1887
Volume 2, Issue 2
  • ISSN 0929-0907
  • E-ISSN: 1569-9943
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Abstract

Michael Dummett has nicely expressed a rather widespread doctrine about the primacy of sentences. He writes: "you cannot DO anything with a word — cannot effect any conventional (linguistic) act by uttering it — save by uttering some sentence containing that word ...". In this paper we argue that this doctrine is mistaken: it is not only sentences, but also ordinary words and phrases which can be used in isolation. The argument involves two steps. First: we show — using Sperber and Wilson's relevance theory — that an utterance of "John's father" could COMMUNICATE a proposition. Second: we point out that, in this context, this proposition would be asserted rather than merely implicated. Because there is nothing importantly idiosyncratic about the phrase "John's father", we infer that words and phrases generally can be used in isolation to make assertions.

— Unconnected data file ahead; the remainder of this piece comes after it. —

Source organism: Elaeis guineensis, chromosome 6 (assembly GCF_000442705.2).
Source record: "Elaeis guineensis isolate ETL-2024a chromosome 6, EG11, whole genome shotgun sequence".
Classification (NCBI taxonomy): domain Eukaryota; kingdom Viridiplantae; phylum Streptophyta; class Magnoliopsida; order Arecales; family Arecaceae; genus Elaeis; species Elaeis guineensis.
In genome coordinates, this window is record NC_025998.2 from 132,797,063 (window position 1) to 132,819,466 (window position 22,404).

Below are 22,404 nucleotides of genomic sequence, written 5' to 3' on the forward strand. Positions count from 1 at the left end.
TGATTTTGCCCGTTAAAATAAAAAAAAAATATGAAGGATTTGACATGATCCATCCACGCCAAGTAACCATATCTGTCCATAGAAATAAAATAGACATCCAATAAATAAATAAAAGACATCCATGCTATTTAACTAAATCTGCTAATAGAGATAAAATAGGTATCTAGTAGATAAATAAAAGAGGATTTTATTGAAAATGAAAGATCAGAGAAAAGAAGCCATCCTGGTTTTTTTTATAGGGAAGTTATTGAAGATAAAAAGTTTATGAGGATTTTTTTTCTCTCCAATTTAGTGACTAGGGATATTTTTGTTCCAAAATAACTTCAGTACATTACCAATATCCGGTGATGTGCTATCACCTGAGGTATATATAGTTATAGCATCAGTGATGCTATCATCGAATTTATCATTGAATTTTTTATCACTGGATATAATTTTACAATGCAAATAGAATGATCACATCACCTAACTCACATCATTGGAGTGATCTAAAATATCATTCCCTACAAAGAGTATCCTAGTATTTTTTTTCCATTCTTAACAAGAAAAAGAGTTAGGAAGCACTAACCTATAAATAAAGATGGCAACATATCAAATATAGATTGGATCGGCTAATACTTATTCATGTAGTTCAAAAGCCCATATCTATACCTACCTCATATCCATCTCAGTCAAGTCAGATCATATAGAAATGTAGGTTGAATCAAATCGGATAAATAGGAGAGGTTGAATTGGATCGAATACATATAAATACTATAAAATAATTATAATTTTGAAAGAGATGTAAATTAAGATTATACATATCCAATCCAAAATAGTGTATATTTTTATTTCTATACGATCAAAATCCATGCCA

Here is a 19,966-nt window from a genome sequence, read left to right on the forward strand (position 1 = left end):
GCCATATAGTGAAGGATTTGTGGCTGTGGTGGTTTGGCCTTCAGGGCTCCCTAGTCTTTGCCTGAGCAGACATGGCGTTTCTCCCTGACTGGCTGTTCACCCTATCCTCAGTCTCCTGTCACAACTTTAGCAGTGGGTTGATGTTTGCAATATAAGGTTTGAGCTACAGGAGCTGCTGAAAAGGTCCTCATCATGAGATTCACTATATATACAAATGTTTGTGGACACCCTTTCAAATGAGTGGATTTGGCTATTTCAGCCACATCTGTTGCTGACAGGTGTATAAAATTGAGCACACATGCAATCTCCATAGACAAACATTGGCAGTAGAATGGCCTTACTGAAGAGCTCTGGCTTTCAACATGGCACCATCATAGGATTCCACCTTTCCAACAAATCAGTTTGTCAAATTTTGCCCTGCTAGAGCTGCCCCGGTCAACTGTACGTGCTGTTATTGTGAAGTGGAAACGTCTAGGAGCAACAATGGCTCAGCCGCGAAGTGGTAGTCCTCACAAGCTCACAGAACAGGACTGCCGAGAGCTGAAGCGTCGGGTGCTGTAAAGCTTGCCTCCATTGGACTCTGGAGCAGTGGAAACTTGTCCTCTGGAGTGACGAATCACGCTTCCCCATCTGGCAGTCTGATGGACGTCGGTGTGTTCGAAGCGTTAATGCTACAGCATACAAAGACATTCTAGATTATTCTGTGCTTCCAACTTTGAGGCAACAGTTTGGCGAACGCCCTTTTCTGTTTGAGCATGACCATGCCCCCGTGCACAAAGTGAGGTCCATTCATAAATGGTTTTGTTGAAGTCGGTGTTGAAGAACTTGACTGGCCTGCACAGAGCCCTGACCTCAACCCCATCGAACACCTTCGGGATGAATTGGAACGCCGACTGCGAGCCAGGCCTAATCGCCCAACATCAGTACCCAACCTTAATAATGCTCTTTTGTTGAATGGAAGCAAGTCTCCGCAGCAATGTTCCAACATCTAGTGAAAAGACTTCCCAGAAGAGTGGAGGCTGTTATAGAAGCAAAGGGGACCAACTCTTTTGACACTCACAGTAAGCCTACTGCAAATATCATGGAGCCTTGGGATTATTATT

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/content/journals/10.1075/pc.2.2.04sta
1994-01-01
2019-12-08
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References

http://instance.metastore.ingenta.com/content/journals/10.1075/pc.2.2.04sta
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  • Article Type: Research Article
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